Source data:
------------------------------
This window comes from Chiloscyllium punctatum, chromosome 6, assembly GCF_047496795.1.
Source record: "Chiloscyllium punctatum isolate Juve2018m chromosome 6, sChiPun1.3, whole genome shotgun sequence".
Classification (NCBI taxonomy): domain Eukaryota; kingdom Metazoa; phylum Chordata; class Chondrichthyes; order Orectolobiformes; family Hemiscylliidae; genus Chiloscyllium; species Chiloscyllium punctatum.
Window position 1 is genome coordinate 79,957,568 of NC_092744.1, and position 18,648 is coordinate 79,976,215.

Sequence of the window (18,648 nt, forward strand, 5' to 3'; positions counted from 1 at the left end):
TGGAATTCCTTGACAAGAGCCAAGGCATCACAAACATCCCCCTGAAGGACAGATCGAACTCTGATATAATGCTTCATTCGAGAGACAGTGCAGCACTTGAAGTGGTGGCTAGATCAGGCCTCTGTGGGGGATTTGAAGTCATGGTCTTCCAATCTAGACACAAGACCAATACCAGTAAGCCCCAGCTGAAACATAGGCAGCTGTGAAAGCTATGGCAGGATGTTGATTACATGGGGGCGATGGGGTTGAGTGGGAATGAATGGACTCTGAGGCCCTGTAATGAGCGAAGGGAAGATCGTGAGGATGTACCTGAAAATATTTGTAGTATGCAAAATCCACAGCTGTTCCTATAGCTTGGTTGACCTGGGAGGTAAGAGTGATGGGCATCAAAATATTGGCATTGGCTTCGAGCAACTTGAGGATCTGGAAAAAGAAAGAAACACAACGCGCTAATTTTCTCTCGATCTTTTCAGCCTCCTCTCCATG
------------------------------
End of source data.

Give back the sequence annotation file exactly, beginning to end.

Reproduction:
This window comes from Chiloscyllium punctatum, chromosome 6, assembly GCF_047496795.1.
Source record: "Chiloscyllium punctatum isolate Juve2018m chromosome 6, sChiPun1.3, whole genome shotgun sequence".
Classification (NCBI taxonomy): domain Eukaryota; kingdom Metazoa; phylum Chordata; class Chondrichthyes; order Orectolobiformes; family Hemiscylliidae; genus Chiloscyllium; species Chiloscyllium punctatum.
Window position 1 is genome coordinate 79,957,568 of NC_092744.1, and position 18,648 is coordinate 79,976,215.

Sequence of the window (18,648 nt, forward strand, 5' to 3'; positions counted from 1 at the left end):
TGGAATTCCTTGACAAGAGCCAAGGCATCACAAACATCCCCCTGAAGGACAGATCGAACTCTGATATAATGCTTCATTCGAGAGACAGTGCAGCACTTGAAGTGGTGGCTAGATCAGGCCTCTGTGGGGGATTTGAAGTCATGGTCTTCCAATCTAGACACAAGACCAATACCAGTAAGCCCCAGCTGAAACATAGGCAGCTGTGAAAGCTATGGCAGGATGTTGATTACATGGGGGCGATGGGGTTGAGTGGGAATGAATGGACTCTGAGGCCCTGTAATGAGCGAAGGGAAGATCGTGAGGATGTACCTGAAAATATTTGTAGTATGCAAAATCCACAGCTGTTCCTATAGCTTGGTTGACCTGGGAGGTAAGAGTGATGGGCATCAAAATATTGGCATTGGCTTCGAGCAACTTGAGGATCTGGAAAAAGAAAGAAACACAACGCGCTAATTTTCTCTCGATCTTTTCAGCCTCCTCTCCATG